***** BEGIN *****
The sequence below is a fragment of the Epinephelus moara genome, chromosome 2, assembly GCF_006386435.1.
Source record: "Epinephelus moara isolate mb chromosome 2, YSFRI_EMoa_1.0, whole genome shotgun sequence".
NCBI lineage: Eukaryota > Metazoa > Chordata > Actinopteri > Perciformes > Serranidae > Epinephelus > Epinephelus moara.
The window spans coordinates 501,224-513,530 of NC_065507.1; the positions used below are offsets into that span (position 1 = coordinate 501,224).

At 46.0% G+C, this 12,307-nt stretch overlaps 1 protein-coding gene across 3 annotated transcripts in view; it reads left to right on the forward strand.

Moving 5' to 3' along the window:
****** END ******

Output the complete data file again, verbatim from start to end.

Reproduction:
The sequence below is a fragment of the Epinephelus moara genome, chromosome 2, assembly GCF_006386435.1.
Source record: "Epinephelus moara isolate mb chromosome 2, YSFRI_EMoa_1.0, whole genome shotgun sequence".
NCBI lineage: Eukaryota > Metazoa > Chordata > Actinopteri > Perciformes > Serranidae > Epinephelus > Epinephelus moara.
The window spans coordinates 501,224-513,530 of NC_065507.1; the positions used below are offsets into that span (position 1 = coordinate 501,224).

At 46.0% G+C, this 12,307-nt stretch overlaps 1 protein-coding gene across 3 annotated transcripts in view; it reads left to right on the forward strand.

Moving 5' to 3' along the window: